W.Va. small businesses part of health care debate

CHARLESTON (AP) — With the U.S. Supreme Court expected to rule this month on the federal health care law, its supporters are touting its potential benefits to West Virginia’s small businesses. But some of these employers are among the overhaul’s biggest critics.

A recent report by the group Families USA highlights tax credits meant to encourage small businesses to provide coverage for employees. It estimates 16,730 West Virginia businesses employing 91,600 people qualify for these credits.

The credits available to West Virginia employers were worth $80.7 million, or about $881 per worker in 2011, the report said. Perry Bryant, executive director of West Virginians for Affordable Health Care, noted 7,030 small businesses in the state qualify for the maximum credit, worth 35 percent of the employer’s share of policy premium costs. The value of that credit will increase to 50 percent of the employer’s share in 2014.

“The Affordable Care Act has some great potential for some small businesses,” said Bryant, whose group has championed the federal law.

Terrell Ellis obtained credits for her Charleston-based consulting firm, Terrell Ellis & Associates, and its four employees. Ellis noted her business offered health coverage before the credits became available.

“It’s an incentive to continue to provide that coverage,” Ellis said.

But the federal law’s opponents include the National Federation of Independent Businesses and its West Virginia members. One of these members, owner David Klemencic of Ellenboro Floors in Ritchie County, is among a handful of individual plaintiffs in one case challenging the overhaul now before the U.S. Supreme Court. The justices are expected to rule toward the end of this month.

The NFIB’s West Virginia chapter recently held a forum on the law in Wheeling along with the local chamber of commerce. The event focused on the tax that it will require insurance companies to pay starting in 2014. Businesses expect insurers to pass this tax along to them and other policyholders in the form of higher premiums. These critics estimate the higher costs will increase premiums for an employee with a family plan by $500 annually, and sap the sales of West Virginia small businesses by $1 billion between 2014 and 2021.

“Looking at the big picture, if this is fully implemented, then the largest sector of employers in West Virginia would take a direct hit financially,” said Gil White, executive director of the West Virginia NFIB chapter. “In many cases, it would be a hardship that the business community is telling us they can’t afford.”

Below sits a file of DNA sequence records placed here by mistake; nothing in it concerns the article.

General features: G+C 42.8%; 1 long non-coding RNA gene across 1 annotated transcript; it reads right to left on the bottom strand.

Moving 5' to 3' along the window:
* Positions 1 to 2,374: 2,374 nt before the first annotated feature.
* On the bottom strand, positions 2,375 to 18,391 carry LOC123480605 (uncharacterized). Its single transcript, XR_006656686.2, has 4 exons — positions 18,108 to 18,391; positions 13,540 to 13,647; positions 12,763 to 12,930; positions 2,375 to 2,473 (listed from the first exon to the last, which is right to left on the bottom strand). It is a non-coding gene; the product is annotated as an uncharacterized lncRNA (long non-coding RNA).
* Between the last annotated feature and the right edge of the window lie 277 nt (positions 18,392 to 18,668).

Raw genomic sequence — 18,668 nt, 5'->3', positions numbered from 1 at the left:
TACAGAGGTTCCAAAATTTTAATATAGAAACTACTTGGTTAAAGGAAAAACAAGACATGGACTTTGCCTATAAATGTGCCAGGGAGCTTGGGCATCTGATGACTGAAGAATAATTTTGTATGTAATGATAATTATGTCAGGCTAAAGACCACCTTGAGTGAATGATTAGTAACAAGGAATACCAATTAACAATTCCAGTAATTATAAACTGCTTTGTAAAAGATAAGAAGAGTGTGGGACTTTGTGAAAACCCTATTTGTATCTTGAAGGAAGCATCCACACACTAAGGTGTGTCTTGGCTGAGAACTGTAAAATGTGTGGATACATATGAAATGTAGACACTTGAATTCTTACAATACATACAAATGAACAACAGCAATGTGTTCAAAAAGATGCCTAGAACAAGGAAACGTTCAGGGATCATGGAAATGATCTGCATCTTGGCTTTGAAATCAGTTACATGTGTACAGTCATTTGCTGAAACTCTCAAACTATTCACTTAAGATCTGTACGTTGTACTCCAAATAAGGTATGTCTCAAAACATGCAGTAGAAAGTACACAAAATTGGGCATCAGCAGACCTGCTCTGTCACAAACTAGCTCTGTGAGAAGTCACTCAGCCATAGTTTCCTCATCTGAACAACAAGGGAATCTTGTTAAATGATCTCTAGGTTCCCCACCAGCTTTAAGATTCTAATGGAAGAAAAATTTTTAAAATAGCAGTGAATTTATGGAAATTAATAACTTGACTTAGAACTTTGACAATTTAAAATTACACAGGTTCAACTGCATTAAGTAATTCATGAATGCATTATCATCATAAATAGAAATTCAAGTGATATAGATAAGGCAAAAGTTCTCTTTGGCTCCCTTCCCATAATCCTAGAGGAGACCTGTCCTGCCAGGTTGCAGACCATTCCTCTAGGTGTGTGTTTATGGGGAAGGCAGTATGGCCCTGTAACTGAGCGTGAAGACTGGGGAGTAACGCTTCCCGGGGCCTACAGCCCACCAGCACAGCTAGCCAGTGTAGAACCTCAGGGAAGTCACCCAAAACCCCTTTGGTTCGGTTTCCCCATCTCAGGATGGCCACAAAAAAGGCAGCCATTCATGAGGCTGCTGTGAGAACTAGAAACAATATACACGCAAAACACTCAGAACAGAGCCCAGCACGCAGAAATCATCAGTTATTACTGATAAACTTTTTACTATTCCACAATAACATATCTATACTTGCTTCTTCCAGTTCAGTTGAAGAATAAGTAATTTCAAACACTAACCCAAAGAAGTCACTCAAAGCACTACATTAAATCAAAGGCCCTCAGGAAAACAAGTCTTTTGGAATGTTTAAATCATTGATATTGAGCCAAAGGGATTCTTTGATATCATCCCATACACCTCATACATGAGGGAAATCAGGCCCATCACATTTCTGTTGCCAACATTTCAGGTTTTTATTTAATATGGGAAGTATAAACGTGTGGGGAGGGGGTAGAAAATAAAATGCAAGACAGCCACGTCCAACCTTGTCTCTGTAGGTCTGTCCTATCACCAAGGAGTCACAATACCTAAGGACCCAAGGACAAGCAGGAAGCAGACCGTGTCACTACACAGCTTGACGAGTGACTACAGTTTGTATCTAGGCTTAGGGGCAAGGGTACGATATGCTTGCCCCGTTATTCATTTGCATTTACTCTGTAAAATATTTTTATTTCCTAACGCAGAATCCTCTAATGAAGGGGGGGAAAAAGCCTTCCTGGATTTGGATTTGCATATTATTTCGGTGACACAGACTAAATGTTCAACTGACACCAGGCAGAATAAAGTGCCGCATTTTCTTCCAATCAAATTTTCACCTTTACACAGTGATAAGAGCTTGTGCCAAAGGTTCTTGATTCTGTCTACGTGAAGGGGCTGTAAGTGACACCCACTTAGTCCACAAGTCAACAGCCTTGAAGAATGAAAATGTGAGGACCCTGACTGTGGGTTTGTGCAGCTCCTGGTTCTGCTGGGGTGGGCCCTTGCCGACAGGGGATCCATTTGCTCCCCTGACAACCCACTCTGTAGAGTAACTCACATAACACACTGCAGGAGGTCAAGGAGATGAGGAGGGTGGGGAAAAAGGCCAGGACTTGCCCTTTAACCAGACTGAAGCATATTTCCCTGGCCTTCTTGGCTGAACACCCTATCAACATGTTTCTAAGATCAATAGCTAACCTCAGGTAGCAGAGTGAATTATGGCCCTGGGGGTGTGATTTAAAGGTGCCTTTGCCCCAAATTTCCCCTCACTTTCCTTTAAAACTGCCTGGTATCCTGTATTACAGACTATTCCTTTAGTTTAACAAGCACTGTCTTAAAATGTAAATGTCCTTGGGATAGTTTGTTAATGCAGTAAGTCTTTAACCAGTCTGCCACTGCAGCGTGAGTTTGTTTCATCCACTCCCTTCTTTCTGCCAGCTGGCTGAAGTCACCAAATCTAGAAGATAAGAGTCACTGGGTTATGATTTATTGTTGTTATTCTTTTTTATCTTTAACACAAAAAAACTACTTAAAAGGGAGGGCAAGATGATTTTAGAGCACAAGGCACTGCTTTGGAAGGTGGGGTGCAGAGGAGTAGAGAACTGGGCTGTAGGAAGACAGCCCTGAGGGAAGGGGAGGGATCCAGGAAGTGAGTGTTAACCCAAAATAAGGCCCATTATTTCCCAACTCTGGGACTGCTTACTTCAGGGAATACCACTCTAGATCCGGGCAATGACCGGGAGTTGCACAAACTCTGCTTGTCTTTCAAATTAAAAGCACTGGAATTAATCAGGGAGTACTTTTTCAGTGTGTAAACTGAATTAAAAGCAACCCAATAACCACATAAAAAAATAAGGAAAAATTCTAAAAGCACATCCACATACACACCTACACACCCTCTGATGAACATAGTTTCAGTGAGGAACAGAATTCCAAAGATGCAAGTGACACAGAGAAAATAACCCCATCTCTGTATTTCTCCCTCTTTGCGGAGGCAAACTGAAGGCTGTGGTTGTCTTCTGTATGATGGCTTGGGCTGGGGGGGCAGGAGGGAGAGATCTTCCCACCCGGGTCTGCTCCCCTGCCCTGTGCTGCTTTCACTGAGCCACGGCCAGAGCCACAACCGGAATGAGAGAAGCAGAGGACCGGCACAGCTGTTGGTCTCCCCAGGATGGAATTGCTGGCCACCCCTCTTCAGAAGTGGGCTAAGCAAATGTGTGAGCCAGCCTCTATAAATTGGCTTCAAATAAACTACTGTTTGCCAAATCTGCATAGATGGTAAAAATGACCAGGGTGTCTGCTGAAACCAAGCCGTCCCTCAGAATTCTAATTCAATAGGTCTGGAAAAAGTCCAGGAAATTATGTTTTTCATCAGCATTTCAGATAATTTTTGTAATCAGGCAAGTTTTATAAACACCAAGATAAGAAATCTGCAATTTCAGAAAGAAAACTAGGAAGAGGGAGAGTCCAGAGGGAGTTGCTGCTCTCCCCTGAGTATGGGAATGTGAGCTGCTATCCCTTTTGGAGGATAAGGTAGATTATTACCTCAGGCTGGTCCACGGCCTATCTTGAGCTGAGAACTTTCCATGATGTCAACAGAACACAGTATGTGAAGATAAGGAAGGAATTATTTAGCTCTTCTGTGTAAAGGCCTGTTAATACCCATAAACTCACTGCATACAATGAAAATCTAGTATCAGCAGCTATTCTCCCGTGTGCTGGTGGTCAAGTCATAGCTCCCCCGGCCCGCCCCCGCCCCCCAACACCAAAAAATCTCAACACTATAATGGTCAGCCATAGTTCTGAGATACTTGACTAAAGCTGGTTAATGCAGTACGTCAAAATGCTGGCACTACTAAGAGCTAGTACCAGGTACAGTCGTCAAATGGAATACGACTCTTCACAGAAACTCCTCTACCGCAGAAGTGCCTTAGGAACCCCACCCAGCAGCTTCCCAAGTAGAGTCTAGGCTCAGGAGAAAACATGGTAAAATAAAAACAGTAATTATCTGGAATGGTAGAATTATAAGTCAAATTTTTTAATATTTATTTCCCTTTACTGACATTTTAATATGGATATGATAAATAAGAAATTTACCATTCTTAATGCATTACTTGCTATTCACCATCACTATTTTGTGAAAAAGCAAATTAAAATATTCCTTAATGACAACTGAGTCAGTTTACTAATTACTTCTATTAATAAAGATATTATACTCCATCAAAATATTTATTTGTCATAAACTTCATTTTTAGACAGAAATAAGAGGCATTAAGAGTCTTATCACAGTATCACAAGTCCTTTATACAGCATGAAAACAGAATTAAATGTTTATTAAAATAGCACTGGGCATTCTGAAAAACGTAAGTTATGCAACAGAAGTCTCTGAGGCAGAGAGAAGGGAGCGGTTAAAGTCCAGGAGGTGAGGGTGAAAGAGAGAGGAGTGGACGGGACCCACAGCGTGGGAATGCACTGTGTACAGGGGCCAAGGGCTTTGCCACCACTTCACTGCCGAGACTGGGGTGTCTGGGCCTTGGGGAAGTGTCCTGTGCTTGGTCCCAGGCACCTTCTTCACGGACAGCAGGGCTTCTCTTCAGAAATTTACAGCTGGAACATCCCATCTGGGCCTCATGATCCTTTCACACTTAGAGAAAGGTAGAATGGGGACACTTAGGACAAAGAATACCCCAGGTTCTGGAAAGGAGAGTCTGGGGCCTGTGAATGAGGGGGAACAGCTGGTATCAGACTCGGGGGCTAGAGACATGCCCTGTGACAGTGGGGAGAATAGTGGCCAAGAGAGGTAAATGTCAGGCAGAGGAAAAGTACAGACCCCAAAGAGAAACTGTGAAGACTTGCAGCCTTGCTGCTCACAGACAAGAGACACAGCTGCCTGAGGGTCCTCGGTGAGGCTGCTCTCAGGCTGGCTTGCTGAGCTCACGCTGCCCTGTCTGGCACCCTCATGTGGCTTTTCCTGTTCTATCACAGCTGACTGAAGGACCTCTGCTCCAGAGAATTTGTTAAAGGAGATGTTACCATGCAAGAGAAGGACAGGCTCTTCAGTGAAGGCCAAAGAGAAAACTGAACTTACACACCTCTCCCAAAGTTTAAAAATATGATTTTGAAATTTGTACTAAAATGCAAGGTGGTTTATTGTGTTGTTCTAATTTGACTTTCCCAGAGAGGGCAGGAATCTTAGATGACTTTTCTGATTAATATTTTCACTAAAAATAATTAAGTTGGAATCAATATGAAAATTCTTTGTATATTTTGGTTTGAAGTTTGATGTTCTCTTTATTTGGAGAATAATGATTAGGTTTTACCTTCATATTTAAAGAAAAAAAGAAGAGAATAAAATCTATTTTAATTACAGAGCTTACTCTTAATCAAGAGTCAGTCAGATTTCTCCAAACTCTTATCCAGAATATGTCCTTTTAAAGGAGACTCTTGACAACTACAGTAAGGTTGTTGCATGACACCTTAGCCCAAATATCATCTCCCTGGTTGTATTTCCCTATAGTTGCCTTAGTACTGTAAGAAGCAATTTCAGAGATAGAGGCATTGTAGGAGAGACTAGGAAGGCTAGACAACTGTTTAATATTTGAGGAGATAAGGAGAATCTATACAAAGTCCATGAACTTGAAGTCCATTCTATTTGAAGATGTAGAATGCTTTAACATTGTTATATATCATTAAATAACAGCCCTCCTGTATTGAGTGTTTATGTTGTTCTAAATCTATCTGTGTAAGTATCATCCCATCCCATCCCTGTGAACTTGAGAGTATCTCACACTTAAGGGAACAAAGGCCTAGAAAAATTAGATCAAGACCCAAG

Those who spoke at the Wheeling forum include Tom Susman, managing member of TSG Consulting. Susman’s public relations and lobbying firm, based in Charleston, provides health insurance to its five employees. Susman’s resume includes a term overseeing the West Virginia Public Employees Insurance Agency and other insurance-related offices in the Democratic administration of former Gov. Bob Wise. He said he decided to speak out as a business owner, and is also working with a coalition of business and trade groups, Stop the HIT, seeking the health insurance tax’s repeal.

“We’ve provided health insurance. We’ve done the right thing since we’ve been in business, and we’re facing this hidden tax. I don’t think that’s very fair,” Susman said.

Bryant cited the purpose of the tax: to fund provisions of the federal law that will gradually expand coverage through such programs as Medicaid, to reduce the ranks of the uninsured. He estimated the average family pays an additional $1,000 on annual premiums because of the shifting of costs from hospitals and other providers treating people who have no coverage.

Bryant said his group has met with the state’s acting insurance commissioner to enlist that office and regulators at the West Virginia Health Care Authority, to ensure any savings from expanding coverage translate into premium breaks.

“We are very, very focused on that issue. We believe very strongly that small business and all commercial policyholders should benefit,” Bryant said. He also added, “Let me be blunt. It will be difficult to capture that.”

Ellis said she supports this provision and other parts of the federal overhaul partly for this reason.

“If more people are covered and things like preventive care are included in that, then perhaps that cost will flatten out,” Ellis said. “That would be my hope.”

But Susman said this approach toward insuring more people comes at the expense of his business and others that have tried to do the right thing.

“Why should we be penalized by paying for a program to help companies that haven’t provided insurance?” Susman said.

Susman also noted that his small business doesn’t qualify for the credits because its annual wages are too high, and that the credits — unlike the tax — are temporary. Bryant called the eventual phase-out of the credits one of the federal law’s shortcomings.

“Small businesses really struggle to provide health care for employees,” Bryant said. “But at the same time, this small business tax credit is a step in the right direction and can be very helpful.”

But if the credits are proving a tough sell in West Virginia, they are elsewhere as well: time-consuming to apply for and lacking enough financial reward to make it attractive, the credit was claimed by only 170,300 businesses out of a pool of as many as 4 million potentially eligible companies nationwide in 2010.

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